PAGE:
Afghanistan's 'pristine jihad' draws in outsiders trained in Pakistan

Afghani warlord insurgents are being bolstered by men from Saudi Arabia, Chechnya, Turkey and Pakistan
 Afghani warlord insurgents are being bolstered by men from Saudi Arabia, Chechnya, Turkey and Pakistan

Afghanistan is replacing Iraq as the destination of choice for international jihadists, Western intelligence agencies claim. Analysts have monitored a surge in online recruitment of “lions of Islam” to join the war in Afghanistan through jihadist websites, particularly in Saudi Arabia, Pakistan, Chechnya and Turkey, in the past year.

That is now being matched by evidence of an increase in foreign fighters entering Afghanistan, mostly from training bases established in the lawless Federally Administered Tribal Areas (Fata) of Pakistan, where Osama bin Laden is believed to be hiding.

One Kabul-based Western diplomat, who did not want to be named, said: “There is a change with an increase in attacks in the east [along the Pakistan border] and more chatter of foreign voices is being detected.”

Intelligence officials say that the number of al-Qaeda-linked foreign fighters involved remains small within the overall context of the Taleban insurgency in Afghanistan and Pakistan. However, on a trip to Kabul last week Admiral Michael Mullen, Chairman of the US Joint Chiefs of Staff, told reporters: “There are clearly more foreign fighters in the Fata than have been there in the past. What that really speaks to is that's a safe haven and it's got to be eliminated for all insurgents, not just al-Qaeda.”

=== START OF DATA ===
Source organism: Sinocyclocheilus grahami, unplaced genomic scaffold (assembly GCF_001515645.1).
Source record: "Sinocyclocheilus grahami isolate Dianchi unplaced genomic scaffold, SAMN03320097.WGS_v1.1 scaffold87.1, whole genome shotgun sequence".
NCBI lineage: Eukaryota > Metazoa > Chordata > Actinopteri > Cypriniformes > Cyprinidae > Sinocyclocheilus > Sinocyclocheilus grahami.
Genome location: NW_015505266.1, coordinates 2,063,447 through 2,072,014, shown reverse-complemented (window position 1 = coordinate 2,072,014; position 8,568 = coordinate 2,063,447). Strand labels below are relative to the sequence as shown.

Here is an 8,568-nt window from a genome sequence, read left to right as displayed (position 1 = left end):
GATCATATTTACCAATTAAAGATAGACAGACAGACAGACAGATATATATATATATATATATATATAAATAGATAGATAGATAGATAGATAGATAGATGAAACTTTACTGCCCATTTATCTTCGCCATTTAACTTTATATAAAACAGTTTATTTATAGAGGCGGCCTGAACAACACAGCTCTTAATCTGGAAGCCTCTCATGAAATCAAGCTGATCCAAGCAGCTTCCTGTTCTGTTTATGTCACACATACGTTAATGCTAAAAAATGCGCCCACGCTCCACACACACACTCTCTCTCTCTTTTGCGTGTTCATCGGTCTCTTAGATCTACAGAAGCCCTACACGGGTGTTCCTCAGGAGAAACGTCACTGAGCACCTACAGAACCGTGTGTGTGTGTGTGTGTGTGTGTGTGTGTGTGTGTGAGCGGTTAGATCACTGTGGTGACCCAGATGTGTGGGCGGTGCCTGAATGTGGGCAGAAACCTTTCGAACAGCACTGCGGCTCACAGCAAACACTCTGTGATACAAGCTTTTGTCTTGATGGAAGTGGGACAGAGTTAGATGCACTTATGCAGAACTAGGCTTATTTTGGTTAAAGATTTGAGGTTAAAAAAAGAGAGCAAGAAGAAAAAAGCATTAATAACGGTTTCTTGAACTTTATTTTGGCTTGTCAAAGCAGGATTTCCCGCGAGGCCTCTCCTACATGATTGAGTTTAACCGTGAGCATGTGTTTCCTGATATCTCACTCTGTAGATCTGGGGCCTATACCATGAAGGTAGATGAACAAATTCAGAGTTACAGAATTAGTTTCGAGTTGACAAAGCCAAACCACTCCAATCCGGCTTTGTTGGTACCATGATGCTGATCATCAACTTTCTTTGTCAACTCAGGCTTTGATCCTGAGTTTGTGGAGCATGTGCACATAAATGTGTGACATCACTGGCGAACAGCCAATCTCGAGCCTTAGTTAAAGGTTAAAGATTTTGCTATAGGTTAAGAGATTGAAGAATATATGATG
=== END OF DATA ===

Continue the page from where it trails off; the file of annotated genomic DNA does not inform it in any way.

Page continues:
Dr Williams said: “The Anbar Awakening really broke the hearts of a lot of al-Qaeda followers who saw the jihad in Iraq in black-and-white terms. Sunni Arab al-Qaeda were pushed out by fellow Sunni Arabs.

“Iraq is seen as a defeat. The image of Afghanistan is seen as a more pristine jihad.”

The Times has learnt from several insurgency sources that Abu Yusuf Saleh al-Yemeni, an emissary for al-Qaeda, met the leadership of Hizb-e-Islami, the Afghan insurgent group, in Nuristan province on the eastern border in autumn 2007. The two sides agreed to work together. Al-Yemeni now leads a band of al-Qaeda fighters alongside Hizb-e-Islami fighters, as well as Taleban and Pakistani militants from bases in Nuristan.

Hekmatullah Sial, a political analyst based in eastern Afghanistan, told The Times: “The local people in the eastern part of Nuristan say that more than 400 fighters, both local and foreign, are moving freely in the area. There are reports that Chechens, Arabs and Pakistanis are among them.

“It is reported that Lashkar-e-Toiba plays the leading role there,” he added, in reference to a Pakistani militant group originally backed by the country's military for operations in Kashmir. More recently Lashkar fighters have been linked to al-Qaeda.

The greater potency of the insurgent groups operating in the area was demonstrated in the attack that nearly overran a remote US combat outpost at Wanat in Nuristan on July 13. US officers described the tactics of the insurgents involved as “first-rate”.

Some of the Arabs arriving in Afghanistan are, in the words of one Western diplomat, “Saudi kids on their gap years”. Others, such as Uzbek members of the Islamic Movement of Uzbekistan, which has been fighting for more than a decade alongside al-Qaeda in Afghanistan and Pakistan, are hardened fighters.

Zabiullah Mujahed, a spokesman for the Taleban, told The Times: “Yes, there are foreign fighters, the 'Narewal Mujahidin' [global jihadis]. So far it is about 5 per cent of the total.”

2014 united copts .org
Copyright © 2023 United Copts. All Rights Reserved.
Website Maintenance by: